- Abortion Doctor Found Guilty On 3 Counts Of First-Degree MurderPosted 6 days ago
- Jodi Arias Found Guilty Of First-Degree MurderPosted 11 days ago
- Maryland Governor Signs Death Penalty RepealPosted 17 days ago
Is It Legal … For Websites To Publish Your Mug Shot?
By Rachael Mason
Is it legal for websites to publish your mug shot?
Yes. A mug shot is considered a public record and can be legally published by website owners, as well as by newspapers and magazines. In fact, most states do not place limitations on the use of public records.
Why should you be concerned?
Before the Internet filled our lives with infinite information, people who were arrested might see their mug shots in a local newspaper, but didn’t have to worry about their police records being widely publicized.
“In the past, those arrested usually could count on something called ‘practical obscurity’ to keep their images and records out of sight. Given that just a tiny number of arrests are newsworthy, prompting news organizations or others to seek such photos, arrest data and mug shots would remain part of rarely accessed government files,” writes Gene Policinski, the senior vice president/executive director of the First Amendment Center.
“But now, an uncounted number of the nation’s county jails post mug shots and arrest data online.”
What about those websites that publish nothing but mug shots?
A growing problem is mug shot websites that pack their pages with people’s arrest photos, then charge a fee to have those images removed, reported the Miami Herald.
The business model is simple: websites obtain government records, including mug shots, and put them online, sometimes postings hundreds of mug shots in a day. When people find their photos online, they contact the company, which then asks to be paid before the pictures are taken down.
A big player in this business is Arrests.org, said the Miami Herald. The site collects mug shots from Arizona, Arkansas, California, Florida, Georgia, Iowa, New Mexico, North Carolina, South Carolina and Tennessee. Mug shots appear on the site, along with personal details, like the subject’s height, weight and home address. The time, date and place of the arrest can also be seen on Arrest.org, as can the charges.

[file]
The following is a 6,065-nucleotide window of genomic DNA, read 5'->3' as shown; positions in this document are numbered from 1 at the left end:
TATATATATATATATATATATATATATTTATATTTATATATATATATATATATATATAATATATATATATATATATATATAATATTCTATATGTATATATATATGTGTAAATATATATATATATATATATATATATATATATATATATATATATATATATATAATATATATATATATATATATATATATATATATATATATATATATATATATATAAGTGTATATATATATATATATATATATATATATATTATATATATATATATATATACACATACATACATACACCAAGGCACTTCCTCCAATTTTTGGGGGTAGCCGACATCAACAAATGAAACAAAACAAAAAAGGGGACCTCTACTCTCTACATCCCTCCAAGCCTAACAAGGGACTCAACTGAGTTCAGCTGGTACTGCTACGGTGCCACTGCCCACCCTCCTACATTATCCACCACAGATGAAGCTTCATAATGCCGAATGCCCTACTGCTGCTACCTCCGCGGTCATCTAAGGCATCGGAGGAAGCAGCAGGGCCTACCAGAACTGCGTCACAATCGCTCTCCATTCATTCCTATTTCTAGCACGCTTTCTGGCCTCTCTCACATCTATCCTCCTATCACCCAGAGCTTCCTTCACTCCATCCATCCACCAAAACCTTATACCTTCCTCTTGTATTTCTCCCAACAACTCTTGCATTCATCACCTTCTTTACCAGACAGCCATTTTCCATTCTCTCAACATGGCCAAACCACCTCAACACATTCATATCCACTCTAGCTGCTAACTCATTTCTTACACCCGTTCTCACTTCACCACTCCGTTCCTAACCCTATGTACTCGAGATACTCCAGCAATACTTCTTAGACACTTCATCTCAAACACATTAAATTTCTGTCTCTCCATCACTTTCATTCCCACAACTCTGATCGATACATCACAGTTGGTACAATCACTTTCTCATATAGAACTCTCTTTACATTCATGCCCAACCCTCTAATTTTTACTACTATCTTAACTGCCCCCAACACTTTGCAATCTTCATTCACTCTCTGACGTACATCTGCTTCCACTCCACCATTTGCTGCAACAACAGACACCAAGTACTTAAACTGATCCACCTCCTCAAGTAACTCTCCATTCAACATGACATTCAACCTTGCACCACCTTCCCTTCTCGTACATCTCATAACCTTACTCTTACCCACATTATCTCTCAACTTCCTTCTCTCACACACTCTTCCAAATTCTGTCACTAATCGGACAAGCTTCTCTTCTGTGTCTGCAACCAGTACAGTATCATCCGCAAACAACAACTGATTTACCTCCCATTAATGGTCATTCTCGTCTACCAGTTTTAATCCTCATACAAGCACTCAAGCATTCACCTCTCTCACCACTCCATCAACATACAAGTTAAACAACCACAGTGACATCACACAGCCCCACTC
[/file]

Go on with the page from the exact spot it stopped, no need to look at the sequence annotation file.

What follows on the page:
Using provided links, site users can also tag each Arrest.org photo, choosing from a list that includes terms like “beat up,” “celebrity,” “scary,” “tatted up,” “wino,” “hotties” and “transgender.”
How can you have your mug shot removed from a website?
The owner of Arrests.org works with third-party providers when taking people’s photos off the site, according to the Miami Herald. For example, if John Smith wanted his picture taken down, he would have to hire an outside company, which would then contact Arrests.org to make the request.
The outside company pays Arrests.org between $9.95 and $19.90 when the mug shot is taken off the site, reported the Miami Herald. However, the fees that John Smith pays would likely be much higher.
One such company is ImageMax Mugshot Removal, which promises to “get your mug shot removed from Google ASAP.” Their advertised rates are $399 for getting a mug shot off one website, $699 for getting it off three sites and $1299 for removal from six sites. The company reminds its users that “we can not (sic) remove your mug shot from the Sheriff Department’s website, nor do we make claim that we can.”
Philip Cabibi, the subject of a 2011 Wired magazine story called “Mug-Shot Industry Will Dig Up Your Past, Charge You to Bury It Again,” paid $399 to get his mug shot (from a 2007 drunk-driving arrest in Florida) taken off florida.arrests.org. After finding out how closely the mug shot websites and the removal websites work together, however, Cabibi told Wired that “he feels like he’s been played.”
What’s the problem? Aren’t mug shots pictures of criminals?
A mug shot is a picture taken when a suspect is booked at a police station. A mug shot does not indicate guilty or not guilty behavior, but instead serves a photographic record of a person’s arrest. Mug shots can also help victims and investigators identify perpetrators of a crime.
However, thanks to the power of the Web, mug shots from any point in a person’s past can show up when their name is Googled, which means that anyone from relatives and friends to potential employers or dates might see the photos.
Some have speculated that by asking for money to remove embarrassing information, the mug shot websites could be accused of extortion, reported the Miami Herald.
And, not surprisingly, there’s a website— classactionagainstmugshotwebsites.com—which offers more information on mug shot websites, as well as discussions on the issues surrounding them.